Finals stints, PBTs for swimmers


Jinju Thompson, seen here racing in a local tournament early this year, made it to the finals and set a personal best time in the 200m freestyle event of the 12th Oceania Swimming Championships last Tuesday in Papua New Guinea. (Roselyn B. Monroyo)

CNMI swimmers were off to a good start in the 12th Oceania Swimming Championships after earning finals appearances and personal best times last Tuesday in Papua New Guinea.

Christian Villacrusis, Lennosuke Suzuki, Jinju Thompson, Sophia Gauran, and Juhn Tenorio marched into the finals of their respective events in the opening day of the biennial competition being held at the Taurama Aquatic and Indoor Centre in Port Moresby.

Villacrusis competed in the 200m breaststroke event and clocked in at 2:50.51 to finish seventh in the preliminary round and advance to the finals. In the medal race, the 18-year-old swimmer registered 4:46.70, surpassing not only his preliminary time, but also his previous PBT (2:49.95). New Zealand’s Jonathan Rutter (2:15.54) topped the event and was followed by Fij’s Taichi Vakasama (2:17.39) and Australia’s Finn O’Connor (2:18.70).

In the 200m freestyle event, Lennosuke joined the junior division and timed in at 2:07.83 (No. 14 out of 37) to beat 23 other swimmers, including his brother Jinnosuke, and moved into the B Finals. The older Suzuki managed to better his prelim time after touching the wall at the 2:07.80 mark in the finals, which was won by Hawaii’s Michael Petrides (1:51.74). The Cook Islands’ Wesley Roberts (1:51.21) and Australia’s Aaron Mansfield (1:53.13) rounded out the Top 3.

Jinnosuke did not qualify to the finals, but finished ahead of 17 other swimmers and set a new PBT of 2:12.06 (from 2:12.59). Tenorio also got a PBT in the same event after posting 2:18.47 (from 2:22.59), while Nelson Batallones and Villacrusis timed in at 2:16.55 and 2:22.03, respectively, and were still in front of swimmers from PNG, the Federated States of Micronesia, Vanuatu, and New Zealand.

In the same event in the women’s division, Thompson and Gauran defeated seven other swimmers and their times of 2:30.32 and 2:35.30 put them in the B Finals race, which took place last Tuesday afternoon.

Thompson then logged 2:29.58 in the finals for a new PBT (from 2:29.69), while Gauran had the same feat as her 2:32.81 broke her previous best of 2:33.46.

In the 100m backstroke, Tenorio shattered his PBT twice. In the preliminary swim, he checked in at 1:08.36 to surpass his record of 1:93.57 and advance to the B Finals where he reset his mark after tallying 1:07.54.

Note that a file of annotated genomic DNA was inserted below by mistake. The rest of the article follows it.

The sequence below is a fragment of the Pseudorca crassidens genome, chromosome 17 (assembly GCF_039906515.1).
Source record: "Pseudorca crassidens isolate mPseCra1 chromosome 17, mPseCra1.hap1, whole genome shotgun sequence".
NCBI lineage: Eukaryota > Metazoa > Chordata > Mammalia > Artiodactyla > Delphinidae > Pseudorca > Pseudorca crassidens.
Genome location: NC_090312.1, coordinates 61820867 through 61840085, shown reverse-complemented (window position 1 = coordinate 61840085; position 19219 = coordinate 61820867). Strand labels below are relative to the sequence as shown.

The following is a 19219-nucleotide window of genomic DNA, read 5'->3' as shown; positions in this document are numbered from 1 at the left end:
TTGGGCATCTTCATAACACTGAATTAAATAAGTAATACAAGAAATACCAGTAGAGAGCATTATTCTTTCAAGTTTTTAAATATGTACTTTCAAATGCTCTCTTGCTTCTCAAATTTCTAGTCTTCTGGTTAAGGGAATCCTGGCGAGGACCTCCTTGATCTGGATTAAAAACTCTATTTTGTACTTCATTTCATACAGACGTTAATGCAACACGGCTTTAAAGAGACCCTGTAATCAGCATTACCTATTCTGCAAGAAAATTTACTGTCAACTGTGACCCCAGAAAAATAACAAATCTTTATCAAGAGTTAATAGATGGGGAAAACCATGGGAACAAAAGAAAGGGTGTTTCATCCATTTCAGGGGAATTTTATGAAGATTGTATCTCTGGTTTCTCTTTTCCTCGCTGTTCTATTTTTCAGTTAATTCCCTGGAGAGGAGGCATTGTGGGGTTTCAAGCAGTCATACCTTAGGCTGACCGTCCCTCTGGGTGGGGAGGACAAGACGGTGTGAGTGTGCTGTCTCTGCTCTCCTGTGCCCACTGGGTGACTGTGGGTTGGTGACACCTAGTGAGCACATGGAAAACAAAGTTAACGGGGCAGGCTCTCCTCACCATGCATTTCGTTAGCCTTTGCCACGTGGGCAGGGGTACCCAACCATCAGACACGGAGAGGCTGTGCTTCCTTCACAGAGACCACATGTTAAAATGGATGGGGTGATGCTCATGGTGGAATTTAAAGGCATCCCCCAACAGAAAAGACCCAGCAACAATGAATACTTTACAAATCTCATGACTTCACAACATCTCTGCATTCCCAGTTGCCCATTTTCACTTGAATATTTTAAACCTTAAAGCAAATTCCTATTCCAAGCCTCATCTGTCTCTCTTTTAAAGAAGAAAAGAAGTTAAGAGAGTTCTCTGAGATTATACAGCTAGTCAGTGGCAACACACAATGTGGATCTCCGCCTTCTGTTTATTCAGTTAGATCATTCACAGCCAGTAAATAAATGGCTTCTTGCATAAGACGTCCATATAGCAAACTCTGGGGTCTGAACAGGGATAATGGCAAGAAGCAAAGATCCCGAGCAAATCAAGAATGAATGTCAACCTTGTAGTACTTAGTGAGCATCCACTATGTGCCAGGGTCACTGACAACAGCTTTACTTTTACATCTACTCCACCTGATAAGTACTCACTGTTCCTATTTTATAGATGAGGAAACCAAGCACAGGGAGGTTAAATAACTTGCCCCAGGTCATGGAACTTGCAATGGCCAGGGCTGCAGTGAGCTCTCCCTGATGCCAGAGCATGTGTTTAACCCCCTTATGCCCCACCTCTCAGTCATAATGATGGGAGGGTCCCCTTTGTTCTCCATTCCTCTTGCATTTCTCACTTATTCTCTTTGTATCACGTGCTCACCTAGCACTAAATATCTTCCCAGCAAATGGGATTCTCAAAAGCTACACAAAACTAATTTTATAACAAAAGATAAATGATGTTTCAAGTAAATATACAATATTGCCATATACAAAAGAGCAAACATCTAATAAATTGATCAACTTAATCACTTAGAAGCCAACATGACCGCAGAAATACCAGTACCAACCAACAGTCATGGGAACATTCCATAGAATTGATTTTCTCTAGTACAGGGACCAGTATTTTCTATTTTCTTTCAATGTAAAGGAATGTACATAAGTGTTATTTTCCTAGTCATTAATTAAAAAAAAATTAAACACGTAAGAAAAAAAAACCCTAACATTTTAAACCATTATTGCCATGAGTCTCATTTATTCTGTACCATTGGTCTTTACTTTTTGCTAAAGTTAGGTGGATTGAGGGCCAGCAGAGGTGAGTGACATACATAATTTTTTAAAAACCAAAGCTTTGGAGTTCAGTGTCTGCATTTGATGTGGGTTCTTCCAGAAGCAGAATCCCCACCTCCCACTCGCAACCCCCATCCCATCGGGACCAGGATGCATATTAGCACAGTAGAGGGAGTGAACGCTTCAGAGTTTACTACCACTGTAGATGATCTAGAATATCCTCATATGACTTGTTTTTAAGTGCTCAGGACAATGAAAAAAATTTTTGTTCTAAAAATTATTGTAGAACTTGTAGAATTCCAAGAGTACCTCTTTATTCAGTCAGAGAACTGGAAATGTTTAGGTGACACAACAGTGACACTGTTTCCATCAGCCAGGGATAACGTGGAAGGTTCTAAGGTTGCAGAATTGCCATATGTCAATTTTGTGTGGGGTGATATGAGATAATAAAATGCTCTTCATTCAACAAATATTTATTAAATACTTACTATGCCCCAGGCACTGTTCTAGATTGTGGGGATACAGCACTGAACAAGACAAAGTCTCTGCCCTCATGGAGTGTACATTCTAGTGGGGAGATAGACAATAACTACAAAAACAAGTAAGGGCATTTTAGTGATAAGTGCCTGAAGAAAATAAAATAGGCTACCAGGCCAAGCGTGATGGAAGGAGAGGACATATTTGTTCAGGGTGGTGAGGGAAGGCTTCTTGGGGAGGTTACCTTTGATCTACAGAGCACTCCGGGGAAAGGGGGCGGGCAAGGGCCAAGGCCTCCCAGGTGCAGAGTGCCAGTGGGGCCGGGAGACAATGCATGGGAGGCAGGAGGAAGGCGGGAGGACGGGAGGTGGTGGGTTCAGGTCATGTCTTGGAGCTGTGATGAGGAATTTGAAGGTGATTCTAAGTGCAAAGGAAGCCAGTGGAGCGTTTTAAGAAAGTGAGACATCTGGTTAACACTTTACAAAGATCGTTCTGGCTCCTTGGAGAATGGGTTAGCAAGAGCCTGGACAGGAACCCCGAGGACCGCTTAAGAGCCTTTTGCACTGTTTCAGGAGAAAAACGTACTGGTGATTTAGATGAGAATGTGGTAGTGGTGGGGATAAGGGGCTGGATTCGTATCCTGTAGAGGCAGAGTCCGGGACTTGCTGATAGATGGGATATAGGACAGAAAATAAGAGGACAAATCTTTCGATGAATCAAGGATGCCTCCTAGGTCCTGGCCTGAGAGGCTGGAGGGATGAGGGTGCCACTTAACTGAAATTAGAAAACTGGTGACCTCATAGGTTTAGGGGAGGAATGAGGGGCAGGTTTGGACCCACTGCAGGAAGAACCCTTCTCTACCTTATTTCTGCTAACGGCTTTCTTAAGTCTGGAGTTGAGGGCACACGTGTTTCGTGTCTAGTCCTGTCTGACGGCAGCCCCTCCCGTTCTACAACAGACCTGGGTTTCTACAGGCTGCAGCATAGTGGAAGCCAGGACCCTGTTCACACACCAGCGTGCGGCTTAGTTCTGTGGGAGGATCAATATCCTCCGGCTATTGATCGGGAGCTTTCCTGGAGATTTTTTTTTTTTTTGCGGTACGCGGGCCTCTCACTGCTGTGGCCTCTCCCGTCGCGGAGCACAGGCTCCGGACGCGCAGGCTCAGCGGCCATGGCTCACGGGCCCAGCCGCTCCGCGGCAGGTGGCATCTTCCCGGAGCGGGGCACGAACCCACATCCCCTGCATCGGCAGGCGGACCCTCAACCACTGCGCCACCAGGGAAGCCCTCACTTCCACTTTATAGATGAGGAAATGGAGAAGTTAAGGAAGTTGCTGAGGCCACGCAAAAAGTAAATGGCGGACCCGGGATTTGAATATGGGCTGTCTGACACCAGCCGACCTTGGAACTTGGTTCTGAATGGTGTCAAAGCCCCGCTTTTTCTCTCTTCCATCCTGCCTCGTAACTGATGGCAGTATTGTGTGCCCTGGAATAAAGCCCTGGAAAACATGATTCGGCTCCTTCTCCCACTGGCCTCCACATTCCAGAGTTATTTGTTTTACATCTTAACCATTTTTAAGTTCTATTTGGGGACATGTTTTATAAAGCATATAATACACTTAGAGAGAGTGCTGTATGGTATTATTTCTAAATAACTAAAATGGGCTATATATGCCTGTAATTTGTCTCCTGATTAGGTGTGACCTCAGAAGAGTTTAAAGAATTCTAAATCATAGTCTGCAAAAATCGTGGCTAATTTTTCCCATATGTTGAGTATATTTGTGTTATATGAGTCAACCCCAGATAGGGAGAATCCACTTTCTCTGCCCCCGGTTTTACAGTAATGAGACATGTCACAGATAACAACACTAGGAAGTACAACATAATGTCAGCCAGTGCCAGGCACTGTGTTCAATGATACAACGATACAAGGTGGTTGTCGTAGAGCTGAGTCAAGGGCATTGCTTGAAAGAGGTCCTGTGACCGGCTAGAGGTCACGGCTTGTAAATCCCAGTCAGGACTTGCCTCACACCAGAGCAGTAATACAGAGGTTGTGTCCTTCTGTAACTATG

In other results, Jinnosuke got his second PBT just in the first day of the tournament after competing the lung-busting 1,500m freestyle race in 18:03.59. The CNMI bet was the youngest swimmer (12 years old) to do the event and managed to chop off more than 17 seconds from his old PBT (18:21.10). Australian and 21-year-old Ethan Owens ruled the event with a time of 15:49.46.

In the mixed 4x50m freestyle race, Gauran, Villacrusis, Thompson, and Lennosuke suited up for the CNMI and the quartet timed in at 1:56.95 to beat the Marshall Islands’ Colleen Furgeson, Daniel Ranis, Philip Kinono, and Ann-Marie Hepler (1:50.64). New Zealand took the gold medal in the relay after Carter Swift, Paige Flynn, Rebecca Moynihan, and Daniel Caldwell posted 1:41.16. Hawaii and Australia won the silver and bronze, respectively.

“Team NMI has been doing great here in Port Moresby, Papua New Guinea. We are so proud and incredibly honored to represent our island. We have been getting some personal bests, but most importantly every swim has been a learning opportunity. This is an amazing experience for us,” head coach Jacoby Winkfield wrote on Saipan Swim Club’s Facebook page to update their supporters back home.

Roselyn Monroyo | Reporter
Roselyn Monroyo is the sports reporter of Saipan Tribune. She has been covering sports competitions for more than two decades. She is a basketball fan and learned to write baseball and football stories when she came to Saipan in 2005.

Related Posts

Disclaimer: Comments are moderated. They will not appear immediately or even on the same day. Comments should be related to the topic. Off-topic comments would be deleted. Profanities are not allowed. Comments that are potentially libelous, inflammatory, or slanderous would be deleted.